Early this year, Investor’s Business Daily provided essential incentive program advice to organizations’ CEOs, in the form of a memo.
Noting that the smallest to the largest companies are all comprised of individual workers, the article offers 3 key strategies from Susan Cantrell and David Smith, authors of “Workforce of One,” for handling employees as individuals and on a personal level.
1. The first step is to “tailor’ incentives and other work essentials, such as benefits, and schedules to employee needs.
2. This step is “chart it.” The ‘old standard’ rewards and incentive don’t cut if for employees any longer. Also, left blowing in the wind are the standardized performance reviews. “Link performance metrics to both career and company goals.” This allows employees to gauge their progress toward goals with greater accuracy.
3. Here the authors suggest to “bend” schedules as much as possible to cater to the individual employee needs. One possibility is to have different shift times and stagger schedules.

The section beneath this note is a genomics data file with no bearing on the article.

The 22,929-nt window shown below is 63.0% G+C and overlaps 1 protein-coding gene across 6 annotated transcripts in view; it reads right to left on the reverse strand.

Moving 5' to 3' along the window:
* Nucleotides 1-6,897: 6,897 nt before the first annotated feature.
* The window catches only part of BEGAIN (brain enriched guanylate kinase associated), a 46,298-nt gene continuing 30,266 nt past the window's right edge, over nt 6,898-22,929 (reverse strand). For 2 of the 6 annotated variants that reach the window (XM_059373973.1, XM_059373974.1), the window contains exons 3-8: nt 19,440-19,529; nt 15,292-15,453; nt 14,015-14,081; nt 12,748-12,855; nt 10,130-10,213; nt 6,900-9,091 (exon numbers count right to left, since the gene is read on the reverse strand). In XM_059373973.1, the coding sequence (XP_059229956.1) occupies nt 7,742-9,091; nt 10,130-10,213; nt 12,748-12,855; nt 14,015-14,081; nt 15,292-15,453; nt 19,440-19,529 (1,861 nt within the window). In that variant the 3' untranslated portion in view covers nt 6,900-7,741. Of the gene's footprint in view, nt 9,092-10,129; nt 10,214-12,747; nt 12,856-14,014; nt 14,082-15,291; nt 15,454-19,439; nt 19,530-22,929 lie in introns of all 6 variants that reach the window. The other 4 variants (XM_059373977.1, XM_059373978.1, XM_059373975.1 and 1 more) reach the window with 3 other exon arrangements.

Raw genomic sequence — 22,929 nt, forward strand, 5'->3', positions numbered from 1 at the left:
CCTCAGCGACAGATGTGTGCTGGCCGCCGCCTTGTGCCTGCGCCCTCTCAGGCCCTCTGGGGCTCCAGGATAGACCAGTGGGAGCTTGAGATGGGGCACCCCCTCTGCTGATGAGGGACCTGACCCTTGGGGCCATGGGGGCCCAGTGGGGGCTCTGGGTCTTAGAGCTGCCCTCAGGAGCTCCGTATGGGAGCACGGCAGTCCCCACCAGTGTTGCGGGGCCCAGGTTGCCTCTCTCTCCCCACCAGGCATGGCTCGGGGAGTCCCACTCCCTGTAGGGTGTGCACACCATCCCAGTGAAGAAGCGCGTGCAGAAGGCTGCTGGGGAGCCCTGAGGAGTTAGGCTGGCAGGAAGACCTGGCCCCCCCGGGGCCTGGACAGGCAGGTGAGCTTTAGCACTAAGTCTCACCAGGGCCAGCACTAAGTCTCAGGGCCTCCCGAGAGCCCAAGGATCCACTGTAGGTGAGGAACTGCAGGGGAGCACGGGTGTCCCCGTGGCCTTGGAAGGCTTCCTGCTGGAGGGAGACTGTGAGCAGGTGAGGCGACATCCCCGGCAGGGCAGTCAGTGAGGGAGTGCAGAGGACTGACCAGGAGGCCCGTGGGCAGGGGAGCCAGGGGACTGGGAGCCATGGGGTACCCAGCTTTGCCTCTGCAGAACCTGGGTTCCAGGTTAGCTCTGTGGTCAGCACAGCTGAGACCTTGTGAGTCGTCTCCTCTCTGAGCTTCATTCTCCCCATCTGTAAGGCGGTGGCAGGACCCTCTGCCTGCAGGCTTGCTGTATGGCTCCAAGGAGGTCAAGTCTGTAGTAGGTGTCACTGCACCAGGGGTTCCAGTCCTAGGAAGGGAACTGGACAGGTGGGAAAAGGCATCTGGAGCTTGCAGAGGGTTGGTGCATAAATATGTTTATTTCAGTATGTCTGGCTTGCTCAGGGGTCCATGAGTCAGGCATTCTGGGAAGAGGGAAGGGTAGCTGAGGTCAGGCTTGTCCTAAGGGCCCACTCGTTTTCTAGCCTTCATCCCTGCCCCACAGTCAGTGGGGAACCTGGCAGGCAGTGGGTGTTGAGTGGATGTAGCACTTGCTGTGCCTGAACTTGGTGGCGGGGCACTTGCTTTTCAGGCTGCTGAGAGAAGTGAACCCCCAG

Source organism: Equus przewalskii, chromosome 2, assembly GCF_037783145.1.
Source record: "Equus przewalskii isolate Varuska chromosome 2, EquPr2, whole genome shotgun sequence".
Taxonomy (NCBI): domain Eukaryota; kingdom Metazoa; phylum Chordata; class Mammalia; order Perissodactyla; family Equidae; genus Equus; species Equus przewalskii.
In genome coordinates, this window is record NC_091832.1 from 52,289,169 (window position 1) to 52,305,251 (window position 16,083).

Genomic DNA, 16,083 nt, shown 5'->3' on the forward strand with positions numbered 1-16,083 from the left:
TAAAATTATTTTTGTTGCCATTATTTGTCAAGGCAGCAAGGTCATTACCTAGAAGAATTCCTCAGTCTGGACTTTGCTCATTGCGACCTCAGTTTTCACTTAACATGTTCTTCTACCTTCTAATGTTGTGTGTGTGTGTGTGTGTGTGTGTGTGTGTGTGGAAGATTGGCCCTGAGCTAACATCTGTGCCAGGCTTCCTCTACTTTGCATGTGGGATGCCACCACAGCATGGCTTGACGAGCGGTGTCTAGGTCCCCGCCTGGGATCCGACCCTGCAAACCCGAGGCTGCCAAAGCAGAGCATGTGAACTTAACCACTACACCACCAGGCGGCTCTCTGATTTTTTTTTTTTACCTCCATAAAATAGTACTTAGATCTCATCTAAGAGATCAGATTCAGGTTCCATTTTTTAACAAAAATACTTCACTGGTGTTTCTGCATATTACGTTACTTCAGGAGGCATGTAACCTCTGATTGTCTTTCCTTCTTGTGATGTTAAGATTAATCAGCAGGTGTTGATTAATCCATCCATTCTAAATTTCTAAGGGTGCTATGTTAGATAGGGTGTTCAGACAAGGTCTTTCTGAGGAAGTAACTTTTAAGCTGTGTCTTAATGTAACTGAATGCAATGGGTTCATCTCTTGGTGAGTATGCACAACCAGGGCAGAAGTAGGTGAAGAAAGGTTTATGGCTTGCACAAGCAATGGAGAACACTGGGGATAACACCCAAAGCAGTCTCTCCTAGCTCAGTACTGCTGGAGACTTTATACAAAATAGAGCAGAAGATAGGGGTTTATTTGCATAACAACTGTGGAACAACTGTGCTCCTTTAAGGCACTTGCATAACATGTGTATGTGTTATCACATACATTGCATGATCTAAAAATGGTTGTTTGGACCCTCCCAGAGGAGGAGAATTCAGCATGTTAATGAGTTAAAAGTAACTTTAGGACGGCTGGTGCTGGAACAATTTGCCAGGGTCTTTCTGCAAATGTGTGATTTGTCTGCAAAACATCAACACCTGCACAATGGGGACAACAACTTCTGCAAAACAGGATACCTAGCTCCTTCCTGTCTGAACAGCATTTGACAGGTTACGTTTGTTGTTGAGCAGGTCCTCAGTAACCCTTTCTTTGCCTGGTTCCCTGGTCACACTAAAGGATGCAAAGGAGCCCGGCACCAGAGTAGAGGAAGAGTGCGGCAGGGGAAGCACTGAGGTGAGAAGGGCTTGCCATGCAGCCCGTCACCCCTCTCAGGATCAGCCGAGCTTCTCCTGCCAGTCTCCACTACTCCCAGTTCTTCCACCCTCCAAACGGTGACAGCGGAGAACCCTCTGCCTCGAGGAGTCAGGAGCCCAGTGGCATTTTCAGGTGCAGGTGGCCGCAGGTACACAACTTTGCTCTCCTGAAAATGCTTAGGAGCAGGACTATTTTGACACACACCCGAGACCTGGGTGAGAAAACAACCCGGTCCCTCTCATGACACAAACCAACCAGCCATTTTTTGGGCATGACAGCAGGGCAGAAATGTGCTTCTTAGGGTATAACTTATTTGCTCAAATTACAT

Adding to the list of strategies is Bob Nelson, author of “1001 Ways to Reward Employees.” He recommends to “widen” the incentive program to offer more options. In lieu of money, many companies are offering company perks including rewards consisting of the company’s own products, or free meals.
Nelson also advises to “share it.” A number of businesses afford employees the opportunity to be creative by providing product and money-saving ideas. He explains that in one company if an idea is used the employee earns, “15% of the out-of-pocket savings achieved in the first two years.” He added, “If a suggestion results in a new product, he or she gets 3% of first-year sales."
Three other tips offered are: “make them owners” by offering company stock; “spark” ideas and decision making from all levels of staff; and “build” progressive thinking that will expand existing programs and create new ones.